There is a Southasian culture in the sense that there is a European culture. Germans, French, English, Italian and Spanish are all proud of their European culture and civilization. This does not take away from their individual identities, which caused so much historical discord. Why can’t we conceive of a Southasian culture as a macrocosm and our own as a microcosm? This is a shared Subcontinent of races, languages and religions. In diversity and inclusion lies its identity. Southasia is several times larger geographically than the continent of Europe, and many times more complex demographically. There is vast diversity of language, race, ethnicity, nation and religion, yet there is a Southasian underpinning to it all – a commonality that it would be foolish to deny. It is time we in Pakistan accepted this as a confident nation, rather than argue that it has served us poorly. Our pride in our country and Islam cannot be so fragile that it is in any danger. An acceptance of this reality will remove the intellectual cobwebs in our mind, and remove the identity crises of Pakistan.
Owning the India civilisation
We must seek our identity in our land, in our deep roots which go back to the ancient Indus Valley civilization. To this day, our farmers use the same utensils, implements and bullock carts as those used in Mehrgarh, Harappa and Moenjodaro. Like millions of other children, as a child I too played with terracotta toys that hark back to ancient times. If Egyptian Muslims can be proud of their pharoanic past, Iraqis of their Mesopotamian and Babylonian history, and Iranians of the Fars, why can’t we Pakistani Muslims take pride in the Indus Civilization?
Our history did not start with Mohammad Bin Qasim. I know of no other state or country that disclaims its own history and civilization. The whole ethos that the so-called intellectuals of Pakistani conservatism have evolved is based on the foreignness of Pakistan. The ideological history is based on conquerors and marauders, and not the gentle people of Harappa, Moenjodaro, Gandhar or Hindujah. It is true Arian Khushans, Arabs, Turko-Afghans and Persians migrated to this land, some in peace and some in war. All were assimilated in this region. None were ashamed of their new identity. They all made this land their home. None went back to Baghdad or Basra, none returned to Balkh or Bokhara.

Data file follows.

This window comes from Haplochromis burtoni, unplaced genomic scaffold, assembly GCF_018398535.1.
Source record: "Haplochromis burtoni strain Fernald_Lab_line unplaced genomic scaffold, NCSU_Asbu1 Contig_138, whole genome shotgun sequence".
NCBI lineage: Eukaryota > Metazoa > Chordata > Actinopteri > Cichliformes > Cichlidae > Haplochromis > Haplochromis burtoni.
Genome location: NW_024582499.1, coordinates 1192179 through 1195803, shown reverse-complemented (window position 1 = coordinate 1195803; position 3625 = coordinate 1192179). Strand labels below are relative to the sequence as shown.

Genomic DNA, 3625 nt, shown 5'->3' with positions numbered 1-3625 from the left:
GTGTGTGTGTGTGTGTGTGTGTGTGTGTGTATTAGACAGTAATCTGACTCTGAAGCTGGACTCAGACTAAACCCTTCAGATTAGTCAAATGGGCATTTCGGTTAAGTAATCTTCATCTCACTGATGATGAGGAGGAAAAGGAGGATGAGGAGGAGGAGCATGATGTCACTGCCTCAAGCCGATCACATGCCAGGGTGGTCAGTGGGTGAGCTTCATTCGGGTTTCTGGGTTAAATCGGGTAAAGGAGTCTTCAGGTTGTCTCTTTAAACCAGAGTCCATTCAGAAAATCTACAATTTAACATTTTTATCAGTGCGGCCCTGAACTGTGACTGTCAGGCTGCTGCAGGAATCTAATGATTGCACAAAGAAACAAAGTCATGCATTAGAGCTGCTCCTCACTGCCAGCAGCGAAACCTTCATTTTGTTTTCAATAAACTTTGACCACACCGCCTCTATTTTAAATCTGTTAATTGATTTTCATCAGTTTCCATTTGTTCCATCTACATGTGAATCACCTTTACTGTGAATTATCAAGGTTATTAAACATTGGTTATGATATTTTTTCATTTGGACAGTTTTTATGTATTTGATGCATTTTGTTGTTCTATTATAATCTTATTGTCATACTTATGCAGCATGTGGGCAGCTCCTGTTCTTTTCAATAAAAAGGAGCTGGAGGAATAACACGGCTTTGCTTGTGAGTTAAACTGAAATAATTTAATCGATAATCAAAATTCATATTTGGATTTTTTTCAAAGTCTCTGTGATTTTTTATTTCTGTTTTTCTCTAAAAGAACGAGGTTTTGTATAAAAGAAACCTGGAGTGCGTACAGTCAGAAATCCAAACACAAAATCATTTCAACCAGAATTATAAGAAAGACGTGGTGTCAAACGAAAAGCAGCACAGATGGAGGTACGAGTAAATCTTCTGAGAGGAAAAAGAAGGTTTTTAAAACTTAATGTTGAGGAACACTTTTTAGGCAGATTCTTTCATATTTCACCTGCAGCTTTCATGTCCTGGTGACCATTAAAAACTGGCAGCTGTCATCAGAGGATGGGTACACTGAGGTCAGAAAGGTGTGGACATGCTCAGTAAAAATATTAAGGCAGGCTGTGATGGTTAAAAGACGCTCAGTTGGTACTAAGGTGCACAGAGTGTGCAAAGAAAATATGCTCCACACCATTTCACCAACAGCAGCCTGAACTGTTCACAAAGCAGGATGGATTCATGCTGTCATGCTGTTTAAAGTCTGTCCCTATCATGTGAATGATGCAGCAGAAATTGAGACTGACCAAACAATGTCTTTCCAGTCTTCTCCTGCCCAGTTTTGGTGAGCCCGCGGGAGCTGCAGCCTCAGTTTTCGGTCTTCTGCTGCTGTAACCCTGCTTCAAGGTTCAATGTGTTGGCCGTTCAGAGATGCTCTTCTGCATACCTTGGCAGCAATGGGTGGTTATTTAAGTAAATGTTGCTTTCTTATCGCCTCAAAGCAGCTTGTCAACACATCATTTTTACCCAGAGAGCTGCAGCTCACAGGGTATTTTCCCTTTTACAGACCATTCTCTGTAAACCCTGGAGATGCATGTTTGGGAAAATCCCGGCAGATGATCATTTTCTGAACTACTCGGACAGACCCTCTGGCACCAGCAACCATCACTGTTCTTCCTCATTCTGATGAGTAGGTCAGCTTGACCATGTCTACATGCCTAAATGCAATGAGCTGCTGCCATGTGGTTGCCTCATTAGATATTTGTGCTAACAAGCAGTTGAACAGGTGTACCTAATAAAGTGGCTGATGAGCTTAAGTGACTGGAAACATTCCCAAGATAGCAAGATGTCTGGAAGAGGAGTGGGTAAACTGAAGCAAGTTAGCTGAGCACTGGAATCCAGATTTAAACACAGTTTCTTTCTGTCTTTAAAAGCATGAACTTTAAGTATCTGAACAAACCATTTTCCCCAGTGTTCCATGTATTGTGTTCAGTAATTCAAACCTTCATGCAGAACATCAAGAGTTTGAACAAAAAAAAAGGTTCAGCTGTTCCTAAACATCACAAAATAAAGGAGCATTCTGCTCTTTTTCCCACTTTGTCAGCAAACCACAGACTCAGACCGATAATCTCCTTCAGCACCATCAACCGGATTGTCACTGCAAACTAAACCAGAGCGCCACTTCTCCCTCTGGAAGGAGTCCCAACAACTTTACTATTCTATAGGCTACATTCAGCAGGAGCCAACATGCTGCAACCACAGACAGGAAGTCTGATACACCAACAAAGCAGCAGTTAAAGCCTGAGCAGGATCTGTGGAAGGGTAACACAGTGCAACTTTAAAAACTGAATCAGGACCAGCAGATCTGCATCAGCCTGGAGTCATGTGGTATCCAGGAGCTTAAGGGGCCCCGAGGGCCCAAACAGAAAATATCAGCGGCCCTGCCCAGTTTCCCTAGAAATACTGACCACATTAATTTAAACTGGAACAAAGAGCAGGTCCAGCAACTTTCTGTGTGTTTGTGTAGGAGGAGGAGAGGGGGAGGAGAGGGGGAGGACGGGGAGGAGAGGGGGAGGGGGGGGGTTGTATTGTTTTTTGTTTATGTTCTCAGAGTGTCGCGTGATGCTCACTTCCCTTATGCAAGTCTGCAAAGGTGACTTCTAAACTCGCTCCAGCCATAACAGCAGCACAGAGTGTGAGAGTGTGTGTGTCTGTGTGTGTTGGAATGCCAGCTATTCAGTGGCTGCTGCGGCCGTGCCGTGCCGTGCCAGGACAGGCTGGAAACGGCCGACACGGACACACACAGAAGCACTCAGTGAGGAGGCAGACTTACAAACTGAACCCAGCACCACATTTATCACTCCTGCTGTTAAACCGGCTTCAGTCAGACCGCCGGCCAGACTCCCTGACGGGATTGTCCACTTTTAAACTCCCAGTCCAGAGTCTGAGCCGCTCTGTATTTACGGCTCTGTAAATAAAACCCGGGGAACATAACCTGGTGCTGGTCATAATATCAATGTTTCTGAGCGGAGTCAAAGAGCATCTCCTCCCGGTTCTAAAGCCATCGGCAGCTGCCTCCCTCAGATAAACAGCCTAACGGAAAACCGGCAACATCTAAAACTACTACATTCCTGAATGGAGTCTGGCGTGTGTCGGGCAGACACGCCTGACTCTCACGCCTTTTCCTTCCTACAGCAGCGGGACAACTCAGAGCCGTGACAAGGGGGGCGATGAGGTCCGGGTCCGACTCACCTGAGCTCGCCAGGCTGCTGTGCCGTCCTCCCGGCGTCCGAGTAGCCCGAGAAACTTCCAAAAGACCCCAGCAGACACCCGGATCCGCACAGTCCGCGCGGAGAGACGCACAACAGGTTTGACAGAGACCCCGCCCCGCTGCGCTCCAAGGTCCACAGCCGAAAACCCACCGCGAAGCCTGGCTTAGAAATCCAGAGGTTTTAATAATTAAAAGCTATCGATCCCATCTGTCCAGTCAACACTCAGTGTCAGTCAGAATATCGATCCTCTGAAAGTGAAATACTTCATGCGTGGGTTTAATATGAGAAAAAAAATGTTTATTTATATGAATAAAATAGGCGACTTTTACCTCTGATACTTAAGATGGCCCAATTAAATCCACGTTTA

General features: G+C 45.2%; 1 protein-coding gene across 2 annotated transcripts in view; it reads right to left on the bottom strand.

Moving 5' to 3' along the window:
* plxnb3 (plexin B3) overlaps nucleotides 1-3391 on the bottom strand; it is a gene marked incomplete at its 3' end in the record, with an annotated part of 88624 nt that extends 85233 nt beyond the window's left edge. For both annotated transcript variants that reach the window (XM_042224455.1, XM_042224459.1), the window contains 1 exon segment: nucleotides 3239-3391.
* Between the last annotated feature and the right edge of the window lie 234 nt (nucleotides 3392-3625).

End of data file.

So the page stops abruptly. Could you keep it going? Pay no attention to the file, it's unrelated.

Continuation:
Islam spread with the advent of conquerors; not by the sword but by the great saints who came and stayed. They preached love and tolerance. They preached inclusion. They condemned no faith, no religion. They saw truth and beauty in every religion. Through love, through spirituality, they converted millions of Indians to Islam. That is what Pakistan is all about; proud of its ancient history, proud of its diversity, proud of its gallant people and proud of its religion of the Sufi saints and their sublime poetry.
Let us wind up the identity debate and play our destined role as a proud Muslim state of Southasia. History beckons us to be a bridge between Central Asia and Southasia, between Southasia and the Middle East, and to be a moderator between Islam and the other great religions. Let us not circumscribe ourselves to some arcane and untenable definition of our statehood that belittles our ancient culture and civilisation. I do not propose to challenge the wisdom of our founding fathers, but only to re-define our identity in a historically realistic paradigm free of romanticism and arcane intellectualism based on faulty assumptions.